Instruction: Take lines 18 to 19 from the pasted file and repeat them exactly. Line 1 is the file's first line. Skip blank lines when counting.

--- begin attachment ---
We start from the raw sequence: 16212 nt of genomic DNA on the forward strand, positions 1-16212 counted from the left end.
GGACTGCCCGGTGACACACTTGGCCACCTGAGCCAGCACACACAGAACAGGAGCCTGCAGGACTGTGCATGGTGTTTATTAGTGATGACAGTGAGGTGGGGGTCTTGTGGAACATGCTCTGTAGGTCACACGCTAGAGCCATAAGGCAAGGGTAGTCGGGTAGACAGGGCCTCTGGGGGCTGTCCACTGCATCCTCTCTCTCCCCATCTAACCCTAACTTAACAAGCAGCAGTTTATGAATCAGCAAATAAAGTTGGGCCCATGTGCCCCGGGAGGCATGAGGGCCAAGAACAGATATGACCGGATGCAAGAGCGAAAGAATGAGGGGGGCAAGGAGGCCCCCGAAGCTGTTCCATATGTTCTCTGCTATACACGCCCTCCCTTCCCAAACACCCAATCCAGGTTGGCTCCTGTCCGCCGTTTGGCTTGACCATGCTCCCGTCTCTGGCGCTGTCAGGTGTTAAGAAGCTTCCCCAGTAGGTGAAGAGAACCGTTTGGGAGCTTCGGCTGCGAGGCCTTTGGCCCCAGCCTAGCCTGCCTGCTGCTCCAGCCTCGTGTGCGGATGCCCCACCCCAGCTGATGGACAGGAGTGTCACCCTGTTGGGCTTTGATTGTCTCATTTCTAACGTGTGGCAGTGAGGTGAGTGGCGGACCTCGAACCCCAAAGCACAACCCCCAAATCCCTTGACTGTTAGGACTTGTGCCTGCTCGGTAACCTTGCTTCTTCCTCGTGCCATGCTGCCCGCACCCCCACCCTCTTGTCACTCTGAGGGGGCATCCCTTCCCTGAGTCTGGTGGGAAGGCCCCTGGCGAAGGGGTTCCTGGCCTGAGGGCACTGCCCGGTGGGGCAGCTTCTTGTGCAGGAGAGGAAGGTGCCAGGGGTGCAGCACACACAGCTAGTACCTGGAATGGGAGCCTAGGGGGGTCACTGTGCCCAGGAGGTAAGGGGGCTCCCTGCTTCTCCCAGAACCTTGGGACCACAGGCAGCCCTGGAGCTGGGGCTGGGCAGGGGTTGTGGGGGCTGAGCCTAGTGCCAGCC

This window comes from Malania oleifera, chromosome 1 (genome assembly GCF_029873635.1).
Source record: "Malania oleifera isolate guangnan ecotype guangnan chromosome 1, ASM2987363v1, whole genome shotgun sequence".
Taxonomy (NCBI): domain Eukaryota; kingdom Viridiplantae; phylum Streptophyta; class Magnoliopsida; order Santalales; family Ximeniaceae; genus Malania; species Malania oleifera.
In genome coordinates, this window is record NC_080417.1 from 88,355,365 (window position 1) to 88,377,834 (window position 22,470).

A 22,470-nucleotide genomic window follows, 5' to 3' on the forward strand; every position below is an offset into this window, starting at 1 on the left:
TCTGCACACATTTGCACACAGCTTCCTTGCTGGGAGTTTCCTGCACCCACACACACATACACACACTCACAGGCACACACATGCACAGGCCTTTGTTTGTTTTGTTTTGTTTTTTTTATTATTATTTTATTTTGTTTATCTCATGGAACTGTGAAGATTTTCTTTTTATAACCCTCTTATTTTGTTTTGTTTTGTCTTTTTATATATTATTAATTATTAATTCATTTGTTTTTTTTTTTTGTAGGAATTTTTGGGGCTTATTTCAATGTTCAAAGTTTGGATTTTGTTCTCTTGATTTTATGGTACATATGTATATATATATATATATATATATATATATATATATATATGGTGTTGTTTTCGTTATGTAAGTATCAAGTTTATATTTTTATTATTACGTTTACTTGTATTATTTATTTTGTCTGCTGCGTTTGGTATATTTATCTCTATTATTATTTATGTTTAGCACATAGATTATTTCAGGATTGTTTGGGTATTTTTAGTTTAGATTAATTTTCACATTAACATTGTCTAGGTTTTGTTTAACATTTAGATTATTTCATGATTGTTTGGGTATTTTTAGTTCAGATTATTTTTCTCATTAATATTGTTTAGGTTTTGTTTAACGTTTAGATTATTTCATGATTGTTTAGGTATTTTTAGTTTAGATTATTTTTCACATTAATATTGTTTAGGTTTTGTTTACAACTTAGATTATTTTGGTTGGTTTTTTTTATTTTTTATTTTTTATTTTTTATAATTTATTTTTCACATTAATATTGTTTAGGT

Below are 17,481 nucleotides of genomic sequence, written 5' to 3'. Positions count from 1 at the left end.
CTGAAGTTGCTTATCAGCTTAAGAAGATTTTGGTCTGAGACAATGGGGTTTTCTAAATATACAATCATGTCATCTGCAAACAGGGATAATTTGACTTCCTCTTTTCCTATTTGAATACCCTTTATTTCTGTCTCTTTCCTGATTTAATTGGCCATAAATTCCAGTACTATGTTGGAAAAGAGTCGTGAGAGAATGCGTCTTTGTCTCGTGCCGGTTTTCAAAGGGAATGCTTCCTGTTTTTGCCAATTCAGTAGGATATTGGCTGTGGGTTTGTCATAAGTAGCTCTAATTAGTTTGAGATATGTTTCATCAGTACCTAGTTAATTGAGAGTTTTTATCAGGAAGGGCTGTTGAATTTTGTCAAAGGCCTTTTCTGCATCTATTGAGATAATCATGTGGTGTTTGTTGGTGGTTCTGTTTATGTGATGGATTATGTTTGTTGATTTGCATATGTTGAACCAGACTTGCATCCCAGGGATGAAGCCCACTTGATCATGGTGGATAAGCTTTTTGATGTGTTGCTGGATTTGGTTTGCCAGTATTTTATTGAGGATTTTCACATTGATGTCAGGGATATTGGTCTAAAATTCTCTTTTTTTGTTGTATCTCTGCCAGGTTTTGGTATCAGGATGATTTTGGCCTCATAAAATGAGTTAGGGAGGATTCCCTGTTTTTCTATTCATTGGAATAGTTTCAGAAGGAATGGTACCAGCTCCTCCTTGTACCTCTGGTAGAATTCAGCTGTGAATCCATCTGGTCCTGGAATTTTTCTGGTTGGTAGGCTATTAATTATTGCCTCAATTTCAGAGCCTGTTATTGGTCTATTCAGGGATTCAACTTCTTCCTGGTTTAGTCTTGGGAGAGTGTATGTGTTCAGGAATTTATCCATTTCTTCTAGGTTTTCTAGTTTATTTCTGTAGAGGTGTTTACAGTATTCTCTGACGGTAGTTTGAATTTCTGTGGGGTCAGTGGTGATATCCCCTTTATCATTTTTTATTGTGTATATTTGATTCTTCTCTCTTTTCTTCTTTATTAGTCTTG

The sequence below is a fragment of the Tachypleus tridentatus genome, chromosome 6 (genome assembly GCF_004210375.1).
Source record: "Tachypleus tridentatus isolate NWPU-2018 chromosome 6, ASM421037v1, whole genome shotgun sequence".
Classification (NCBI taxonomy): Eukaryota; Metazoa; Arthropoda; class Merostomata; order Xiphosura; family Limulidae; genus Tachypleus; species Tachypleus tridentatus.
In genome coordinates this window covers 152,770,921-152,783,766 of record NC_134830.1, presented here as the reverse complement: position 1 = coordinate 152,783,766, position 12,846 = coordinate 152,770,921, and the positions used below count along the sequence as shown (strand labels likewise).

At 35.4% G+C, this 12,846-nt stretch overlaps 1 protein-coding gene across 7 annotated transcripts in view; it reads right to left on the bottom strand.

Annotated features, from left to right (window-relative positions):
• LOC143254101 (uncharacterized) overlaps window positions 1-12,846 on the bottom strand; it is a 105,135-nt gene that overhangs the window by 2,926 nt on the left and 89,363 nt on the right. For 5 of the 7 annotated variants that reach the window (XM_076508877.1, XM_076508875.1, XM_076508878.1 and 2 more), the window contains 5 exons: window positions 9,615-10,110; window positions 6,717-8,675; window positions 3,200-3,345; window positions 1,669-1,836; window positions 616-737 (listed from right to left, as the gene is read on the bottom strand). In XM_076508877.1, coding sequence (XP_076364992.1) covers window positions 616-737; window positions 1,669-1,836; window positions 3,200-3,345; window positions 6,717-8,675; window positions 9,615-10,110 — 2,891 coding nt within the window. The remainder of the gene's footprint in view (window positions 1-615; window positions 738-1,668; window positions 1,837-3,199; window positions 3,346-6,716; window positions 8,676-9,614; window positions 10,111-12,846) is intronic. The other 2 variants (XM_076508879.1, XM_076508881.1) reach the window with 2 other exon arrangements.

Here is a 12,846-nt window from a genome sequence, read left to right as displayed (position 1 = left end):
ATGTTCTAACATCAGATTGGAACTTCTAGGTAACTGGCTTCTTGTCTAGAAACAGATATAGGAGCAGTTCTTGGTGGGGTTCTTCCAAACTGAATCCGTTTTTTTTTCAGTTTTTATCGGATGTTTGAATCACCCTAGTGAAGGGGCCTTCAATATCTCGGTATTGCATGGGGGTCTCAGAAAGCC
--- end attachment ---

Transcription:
Here is a 12,846-nt window from a genome sequence, read left to right as displayed (position 1 = left end):
ATGTTCTAACATCAGATTGGAACTTCTAGGTAACTGGCTTCTTGTCTAGAAACAGATATAGGAGCAGTTCTTGGTGGGGTTCTTCCAAACTGAATCCGTTTTTTTTTCAGTTTTTATCGGATGTTTGAATCACCCTAGTGAAGGGGCCTTCAATATCTCGGTATTGCATGGGGGTCTCAGAAAGCC